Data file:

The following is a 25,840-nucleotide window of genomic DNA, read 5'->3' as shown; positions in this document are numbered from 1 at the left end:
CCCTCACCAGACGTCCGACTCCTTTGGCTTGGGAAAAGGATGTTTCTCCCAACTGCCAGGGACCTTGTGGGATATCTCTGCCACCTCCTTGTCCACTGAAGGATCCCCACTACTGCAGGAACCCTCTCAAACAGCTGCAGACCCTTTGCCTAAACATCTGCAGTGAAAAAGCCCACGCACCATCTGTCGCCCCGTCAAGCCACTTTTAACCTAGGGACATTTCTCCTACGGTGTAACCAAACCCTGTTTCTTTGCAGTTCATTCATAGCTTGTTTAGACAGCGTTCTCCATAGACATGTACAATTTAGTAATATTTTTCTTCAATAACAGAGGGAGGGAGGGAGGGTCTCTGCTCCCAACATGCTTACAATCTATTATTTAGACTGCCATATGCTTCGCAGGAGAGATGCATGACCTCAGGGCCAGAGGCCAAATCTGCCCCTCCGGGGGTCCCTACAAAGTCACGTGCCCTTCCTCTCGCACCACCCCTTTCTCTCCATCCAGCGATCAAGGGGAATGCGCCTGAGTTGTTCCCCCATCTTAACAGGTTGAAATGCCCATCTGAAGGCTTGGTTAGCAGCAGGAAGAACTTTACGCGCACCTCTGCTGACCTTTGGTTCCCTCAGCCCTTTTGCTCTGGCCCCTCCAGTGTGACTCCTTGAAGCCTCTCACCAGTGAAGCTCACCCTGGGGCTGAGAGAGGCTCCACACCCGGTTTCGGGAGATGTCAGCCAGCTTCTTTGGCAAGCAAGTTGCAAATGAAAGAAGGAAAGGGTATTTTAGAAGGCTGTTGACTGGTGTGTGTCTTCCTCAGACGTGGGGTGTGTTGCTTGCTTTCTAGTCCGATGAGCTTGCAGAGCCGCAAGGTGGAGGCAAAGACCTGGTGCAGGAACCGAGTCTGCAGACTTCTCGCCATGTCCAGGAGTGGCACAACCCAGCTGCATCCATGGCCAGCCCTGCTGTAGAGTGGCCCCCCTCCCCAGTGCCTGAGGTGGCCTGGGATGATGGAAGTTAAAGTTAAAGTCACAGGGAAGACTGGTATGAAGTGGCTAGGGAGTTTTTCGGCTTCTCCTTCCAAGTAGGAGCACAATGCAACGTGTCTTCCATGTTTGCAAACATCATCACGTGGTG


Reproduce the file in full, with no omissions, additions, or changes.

The following is a 25,840-nucleotide window of genomic DNA, read 5'->3' as shown; positions in this document are numbered from 1 at the left end:
CCCTCACCAGACGTCCGACTCCTTTGGCTTGGGAAAAGGATGTTTCTCCCAACTGCCAGGGACCTTGTGGGATATCTCTGCCACCTCCTTGTCCACTGAAGGATCCCCACTACTGCAGGAACCCTCTCAAACAGCTGCAGACCCTTTGCCTAAACATCTGCAGTGAAAAAGCCCACGCACCATCTGTCGCCCCGTCAAGCCACTTTTAACCTAGGGACATTTCTCCTACGGTGTAACCAAACCCTGTTTCTTTGCAGTTCATTCATAGCTTGTTTAGACAGCGTTCTCCATAGACATGTACAATTTAGTAATATTTTTCTTCAATAACAGAGGGAGGGAGGGAGGGTCTCTGCTCCCAACATGCTTACAATCTATTATTTAGACTGCCATATGCTTCGCAGGAGAGATGCATGACCTCAGGGCCAGAGGCCAAATCTGCCCCTCCGGGGGTCCCTACAAAGTCACGTGCCCTTCCTCTCGCACCACCCCTTTCTCTCCATCCAGCGATCAAGGGGAATGCGCCTGAGTTGTTCCCCCATCTTAACAGGTTGAAATGCCCATCTGAAGGCTTGGTTAGCAGCAGGAAGAACTTTACGCGCACCTCTGCTGACCTTTGGTTCCCTCAGCCCTTTTGCTCTGGCCCCTCCAGTGTGACTCCTTGAAGCCTCTCACCAGTGAAGCTCACCCTGGGGCTGAGAGAGGCTCCACACCCGGTTTCGGGAGATGTCAGCCAGCTTCTTTGGCAAGCAAGTTGCAAATGAAAGAAGGAAAGGGTATTTTAGAAGGCTGTTGACTGGTGTGTGTCTTCCTCAGACGTGGGGTGTGTTGCTTGCTTTCTAGTCCGATGAGCTTGCAGAGCCGCAAGGTGGAGGCAAAGACCTGGTGCAGGAACCGAGTCTGCAGACTTCTCGCCATGTCCAGGAGTGGCACAACCCAGCTGCATCCATGGCCAGCCCTGCTGTAGAGTGGCCCCCCTCCCCAGTGCCTGAGGTGGCCTGGGATGATGGAAGTTAAAGTTAAAGTCACAGGGAAGACTGGTATGAAGTGGCTAGGGAGTTTTTCGGCTTCTCCTTCCAAGTAGGAGCACAATGCAACGTGTCTTCCATGTTTGCAAACATCATCACGTGGTG